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Don't Expect Big Security Improvements After Cisco's Skyport Deal

Acquisition’s main purpose is brainpower; Skyport appliance will sunset

Last week, Cisco announced that it will buy Skyport Systems, a security vendor focusing on applications running in hybrid environments.

The acquisition is a sign that the company is not only beefing up security, but adding more support for software-based and cloud networking as part of a focus on hyper-converged infrastructure.

Skyport is best known for SkySecure, a physical server with specialized hardware to enforce firewall rules between the virtual machines hosted on it.

"Such an approach allows customers to have virtual machine-specific firewalls and also get a hardware guarantee that these rules are actually being followed," says Ambuj Kumar, co-founder and CEO at Fortanix, a cybersecurity company headquartered in Mountain View, California. One early use case was protecting Active Directory, he said.

But other than that, the platform didn't get much traction, because it required expensive custom-built servers. Plus, Cisco has its own hyper-converged infrastructure product, HyperFlex.

"Cisco will not sell the existing Skyport Systems offers," a Cisco spokesperson confirmed to Data Center Knowledge. "Cisco will support the installed Skyport Systems customer base through contract termination dates."

More than anything, the acquisition about the Skyport brainpower.

"This acquisition will enable Cisco to utilize Skyport’s intellectual property, seasoned software and network expertise," wrote Rob Salvagno, Cisco's VP of corporate business development.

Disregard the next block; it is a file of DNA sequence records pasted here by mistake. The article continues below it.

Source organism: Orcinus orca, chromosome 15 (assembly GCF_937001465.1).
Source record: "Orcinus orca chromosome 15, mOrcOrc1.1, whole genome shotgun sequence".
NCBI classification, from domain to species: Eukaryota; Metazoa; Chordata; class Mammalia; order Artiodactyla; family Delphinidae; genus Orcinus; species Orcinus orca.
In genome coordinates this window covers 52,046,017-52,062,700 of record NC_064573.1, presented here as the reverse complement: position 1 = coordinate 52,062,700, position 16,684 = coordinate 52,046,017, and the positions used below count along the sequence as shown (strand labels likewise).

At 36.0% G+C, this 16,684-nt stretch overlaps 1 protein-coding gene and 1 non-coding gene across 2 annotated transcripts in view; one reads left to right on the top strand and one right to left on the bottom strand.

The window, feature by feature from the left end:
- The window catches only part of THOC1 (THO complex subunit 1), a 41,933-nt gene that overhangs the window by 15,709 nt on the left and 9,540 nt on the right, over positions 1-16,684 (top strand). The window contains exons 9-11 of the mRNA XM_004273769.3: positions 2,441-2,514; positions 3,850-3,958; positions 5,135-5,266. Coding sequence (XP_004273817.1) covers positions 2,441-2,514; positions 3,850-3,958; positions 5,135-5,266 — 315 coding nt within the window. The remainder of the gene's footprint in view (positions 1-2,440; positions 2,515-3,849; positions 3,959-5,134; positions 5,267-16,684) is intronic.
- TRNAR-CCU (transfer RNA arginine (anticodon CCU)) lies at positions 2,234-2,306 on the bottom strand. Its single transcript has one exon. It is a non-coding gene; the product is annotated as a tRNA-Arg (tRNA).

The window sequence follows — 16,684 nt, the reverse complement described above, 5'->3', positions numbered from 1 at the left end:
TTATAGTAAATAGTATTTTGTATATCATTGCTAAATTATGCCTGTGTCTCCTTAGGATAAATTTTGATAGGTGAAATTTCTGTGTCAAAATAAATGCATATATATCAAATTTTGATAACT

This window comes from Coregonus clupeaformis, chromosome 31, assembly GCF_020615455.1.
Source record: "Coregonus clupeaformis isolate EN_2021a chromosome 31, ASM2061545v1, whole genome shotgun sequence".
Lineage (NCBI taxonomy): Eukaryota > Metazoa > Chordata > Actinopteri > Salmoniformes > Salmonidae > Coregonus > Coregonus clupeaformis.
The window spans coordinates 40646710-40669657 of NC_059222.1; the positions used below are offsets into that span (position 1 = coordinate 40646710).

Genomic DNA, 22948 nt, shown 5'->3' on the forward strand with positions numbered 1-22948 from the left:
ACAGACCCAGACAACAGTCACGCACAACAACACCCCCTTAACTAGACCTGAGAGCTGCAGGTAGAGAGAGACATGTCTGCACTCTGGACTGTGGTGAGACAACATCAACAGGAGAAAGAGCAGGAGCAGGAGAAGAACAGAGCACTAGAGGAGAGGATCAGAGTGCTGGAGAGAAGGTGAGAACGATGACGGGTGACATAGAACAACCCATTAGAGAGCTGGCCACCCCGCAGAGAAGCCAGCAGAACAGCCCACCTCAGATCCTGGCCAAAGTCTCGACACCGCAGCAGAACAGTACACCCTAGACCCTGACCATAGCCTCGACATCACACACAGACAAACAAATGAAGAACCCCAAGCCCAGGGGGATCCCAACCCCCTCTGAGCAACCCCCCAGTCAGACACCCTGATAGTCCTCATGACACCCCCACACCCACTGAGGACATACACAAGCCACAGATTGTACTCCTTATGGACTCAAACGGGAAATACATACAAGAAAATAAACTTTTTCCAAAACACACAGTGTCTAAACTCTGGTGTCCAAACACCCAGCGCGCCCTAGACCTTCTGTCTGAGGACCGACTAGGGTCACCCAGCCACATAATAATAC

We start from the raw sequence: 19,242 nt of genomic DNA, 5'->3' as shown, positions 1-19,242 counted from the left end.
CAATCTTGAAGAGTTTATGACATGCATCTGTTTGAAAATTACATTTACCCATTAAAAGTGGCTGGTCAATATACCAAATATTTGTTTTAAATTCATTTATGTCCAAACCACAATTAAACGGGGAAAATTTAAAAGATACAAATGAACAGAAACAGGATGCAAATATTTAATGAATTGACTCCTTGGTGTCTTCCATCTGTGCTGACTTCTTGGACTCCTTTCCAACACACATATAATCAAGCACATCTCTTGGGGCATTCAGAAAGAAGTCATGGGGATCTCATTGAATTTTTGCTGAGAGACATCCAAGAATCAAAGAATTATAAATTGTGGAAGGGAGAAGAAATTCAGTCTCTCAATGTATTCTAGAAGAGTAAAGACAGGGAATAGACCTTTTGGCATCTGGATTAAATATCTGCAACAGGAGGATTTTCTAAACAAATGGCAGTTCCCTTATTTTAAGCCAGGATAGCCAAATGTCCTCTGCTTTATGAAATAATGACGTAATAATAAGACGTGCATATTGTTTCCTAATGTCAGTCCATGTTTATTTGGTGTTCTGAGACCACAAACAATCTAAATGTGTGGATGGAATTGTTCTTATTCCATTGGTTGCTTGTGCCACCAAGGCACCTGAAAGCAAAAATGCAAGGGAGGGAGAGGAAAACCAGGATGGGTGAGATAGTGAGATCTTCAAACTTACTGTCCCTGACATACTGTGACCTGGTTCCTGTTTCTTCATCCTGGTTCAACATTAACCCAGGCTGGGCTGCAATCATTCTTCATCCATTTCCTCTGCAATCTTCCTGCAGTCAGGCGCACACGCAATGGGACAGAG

According to Salvagno, the Skyport team will join Cisco's data center computing systems product group, as well as the service provider networking group.

Skyport's head of product, Nils Swart, confirmed the shutdown of the SkySecure appliance:

Fortanix's Kumar said he expects to see Skyport's know-how make its way into Cisco's data center server and hyper-converged infrastructure offerings, but in a limited way.

"The highly custom approach used by Skyport to secure systems is going to be difficult to apply to general-purpose compute infrastructure," he said.

There is one big important security lesson here, he added. "Security must be built into the infrastructure and not an afterthought."

In particular, security must be focused on the applications themselves. "We must assume that even if the infrastructure is compromised the application remains protected," he said.

The Skyport acquisition "puts more meat on the multi-cloud bone," said Mike Sapien, chief analyst for enterprise services at Ovum.

"Cloud management is the area where Cisco has been playing catch-up," he added. "But recent moves with the announcement of multi-cloud last October has high potential to surpass some of the current solutions for cloud management."

Security has also been a weak spot for Cisco, he said.

This isn't Cisco's first acquisition to demonstrate a shift toward cloud, security, and software-centric solutions.

Last year it acquired Cmpute.io, a cloud application optimization provider and announced a hybrid cloud partnership with Google. It also bought Viptela, a cloud-first software-defined wide area networking vendor; Observable Networks, which offered cloud-native network forensics; a team of cloud and security experts from Saggezza; and AppDynamics, which specialized in application performance monitoring.

The previous year, it bought CliQr and its application-focused cloud orchestration platform and the cloud security company CloudLock.

The hyper-converged infrastructure market grew 79 percent in 2016, according to Gartner, and will reach mainstream use by 2021.

"We fully expect the use cases to embrace mission-critical applications in the future," said Gartner analyst George Weiss in a report. But the market still has many challenges to overcome, he added.

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